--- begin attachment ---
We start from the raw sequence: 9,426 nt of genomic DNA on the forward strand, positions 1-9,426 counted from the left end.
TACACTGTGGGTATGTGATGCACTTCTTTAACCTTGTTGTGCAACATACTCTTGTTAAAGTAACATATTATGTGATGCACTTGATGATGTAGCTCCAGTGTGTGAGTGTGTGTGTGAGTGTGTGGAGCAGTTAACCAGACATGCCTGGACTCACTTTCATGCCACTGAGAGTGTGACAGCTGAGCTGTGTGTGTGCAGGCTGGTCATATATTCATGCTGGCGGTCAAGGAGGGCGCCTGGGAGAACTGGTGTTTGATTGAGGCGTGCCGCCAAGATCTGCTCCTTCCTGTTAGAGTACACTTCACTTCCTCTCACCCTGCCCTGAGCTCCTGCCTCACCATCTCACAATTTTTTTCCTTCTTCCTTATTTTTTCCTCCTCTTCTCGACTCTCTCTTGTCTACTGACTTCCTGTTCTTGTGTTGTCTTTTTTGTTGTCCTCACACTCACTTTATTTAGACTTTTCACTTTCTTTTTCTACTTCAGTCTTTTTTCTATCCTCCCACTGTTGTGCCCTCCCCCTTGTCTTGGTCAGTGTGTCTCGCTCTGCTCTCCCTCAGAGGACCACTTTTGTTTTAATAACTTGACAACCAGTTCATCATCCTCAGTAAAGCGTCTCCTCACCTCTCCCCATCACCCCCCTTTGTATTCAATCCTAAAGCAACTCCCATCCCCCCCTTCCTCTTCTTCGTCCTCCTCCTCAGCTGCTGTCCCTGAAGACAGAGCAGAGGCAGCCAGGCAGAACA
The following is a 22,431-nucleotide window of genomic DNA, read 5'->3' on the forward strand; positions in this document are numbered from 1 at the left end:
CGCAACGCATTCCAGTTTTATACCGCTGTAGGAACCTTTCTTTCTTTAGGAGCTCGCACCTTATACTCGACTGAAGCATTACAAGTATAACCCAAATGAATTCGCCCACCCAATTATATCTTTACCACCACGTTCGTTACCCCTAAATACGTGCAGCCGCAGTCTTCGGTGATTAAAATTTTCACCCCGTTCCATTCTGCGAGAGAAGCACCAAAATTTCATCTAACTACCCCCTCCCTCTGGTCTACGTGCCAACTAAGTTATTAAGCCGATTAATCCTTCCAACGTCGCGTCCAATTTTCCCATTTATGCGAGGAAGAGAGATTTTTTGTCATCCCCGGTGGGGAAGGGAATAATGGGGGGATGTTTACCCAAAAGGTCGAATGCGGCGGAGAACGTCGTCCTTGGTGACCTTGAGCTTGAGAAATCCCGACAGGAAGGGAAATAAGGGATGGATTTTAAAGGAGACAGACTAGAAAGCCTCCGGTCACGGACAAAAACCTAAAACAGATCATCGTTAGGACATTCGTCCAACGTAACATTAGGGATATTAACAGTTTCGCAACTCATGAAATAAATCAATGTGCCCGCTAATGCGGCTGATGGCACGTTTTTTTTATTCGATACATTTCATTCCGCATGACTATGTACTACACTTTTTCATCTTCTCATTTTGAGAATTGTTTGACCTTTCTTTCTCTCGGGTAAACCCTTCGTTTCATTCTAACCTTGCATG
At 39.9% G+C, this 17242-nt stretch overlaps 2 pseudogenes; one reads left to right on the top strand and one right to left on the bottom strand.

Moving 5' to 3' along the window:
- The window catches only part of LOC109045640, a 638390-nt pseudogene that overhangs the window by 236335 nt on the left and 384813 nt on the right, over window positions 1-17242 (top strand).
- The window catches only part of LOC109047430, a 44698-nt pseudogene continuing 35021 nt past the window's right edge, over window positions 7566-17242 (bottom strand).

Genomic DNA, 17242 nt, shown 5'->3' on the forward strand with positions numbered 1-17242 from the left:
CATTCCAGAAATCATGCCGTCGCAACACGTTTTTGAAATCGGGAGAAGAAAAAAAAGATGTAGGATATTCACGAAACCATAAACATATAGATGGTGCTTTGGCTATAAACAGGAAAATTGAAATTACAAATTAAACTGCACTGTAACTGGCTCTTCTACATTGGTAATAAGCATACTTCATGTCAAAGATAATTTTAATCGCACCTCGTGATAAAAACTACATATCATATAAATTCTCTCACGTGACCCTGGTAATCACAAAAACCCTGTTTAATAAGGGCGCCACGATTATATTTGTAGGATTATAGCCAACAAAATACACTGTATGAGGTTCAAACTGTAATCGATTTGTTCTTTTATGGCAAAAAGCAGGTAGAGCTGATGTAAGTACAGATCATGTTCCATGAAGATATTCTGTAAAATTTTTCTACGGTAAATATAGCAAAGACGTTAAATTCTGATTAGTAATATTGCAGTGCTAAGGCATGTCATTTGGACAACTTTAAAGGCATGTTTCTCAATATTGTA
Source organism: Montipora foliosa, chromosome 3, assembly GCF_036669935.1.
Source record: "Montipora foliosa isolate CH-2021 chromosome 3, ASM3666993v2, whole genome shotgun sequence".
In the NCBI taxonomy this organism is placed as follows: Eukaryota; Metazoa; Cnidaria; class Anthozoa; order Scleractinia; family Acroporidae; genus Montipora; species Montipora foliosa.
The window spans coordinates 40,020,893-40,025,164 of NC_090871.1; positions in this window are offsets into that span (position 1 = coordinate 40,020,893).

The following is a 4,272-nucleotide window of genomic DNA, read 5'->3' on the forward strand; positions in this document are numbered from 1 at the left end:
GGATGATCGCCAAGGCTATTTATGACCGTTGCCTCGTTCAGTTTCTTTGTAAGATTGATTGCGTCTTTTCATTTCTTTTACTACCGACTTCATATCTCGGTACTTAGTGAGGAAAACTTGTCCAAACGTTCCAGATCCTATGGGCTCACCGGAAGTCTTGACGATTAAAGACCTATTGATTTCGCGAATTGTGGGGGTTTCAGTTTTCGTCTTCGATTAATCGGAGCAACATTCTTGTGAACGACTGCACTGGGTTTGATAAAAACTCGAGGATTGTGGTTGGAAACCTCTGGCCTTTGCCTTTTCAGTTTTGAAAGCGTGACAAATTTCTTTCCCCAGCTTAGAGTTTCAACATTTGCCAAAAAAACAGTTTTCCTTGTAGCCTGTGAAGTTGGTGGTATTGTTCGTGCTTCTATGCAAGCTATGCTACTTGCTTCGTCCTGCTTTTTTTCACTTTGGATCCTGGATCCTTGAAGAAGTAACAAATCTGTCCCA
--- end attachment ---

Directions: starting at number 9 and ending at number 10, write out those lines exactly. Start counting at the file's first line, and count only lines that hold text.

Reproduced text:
Genomic DNA, 17242 nt, shown 5'->3' on the forward strand with positions numbered 1-17242 from the left:
CATTCCAGAAATCATGCCGTCGCAACACGTTTTTGAAATCGGGAGAAGAAAAAAAAGATGTAGGATATTCACGAAACCATAAACATATAGATGGTGCTTTGGCTATAAACAGGAAAATTGAAATTACAAATTAAACTGCACTGTAACTGGCTCTTCTACATTGGTAATAAGCATACTTCATGTCAAAGATAATTTTAATCGCACCTCGTGATAAAAACTACATATCATATAAATTCTCTCACGTGACCCTGGTAATCACAAAAACCCTGTTTAATAAGGGCGCCACGATTATATTTGTAGGATTATAGCCAACAAAATACACTGTATGAGGTTCAAACTGTAATCGATTTGTTCTTTTATGGCAAAAAGCAGGTAGAGCTGATGTAAGTACAGATCATGTTCCATGAAGATATTCTGTAAAATTTTTCTACGGTAAATATAGCAAAGACGTTAAATTCTGATTAGTAATATTGCAGTGCTAAGGCATGTCATTTGGACAACTTTAAAGGCATGTTTCTCAATATTGTA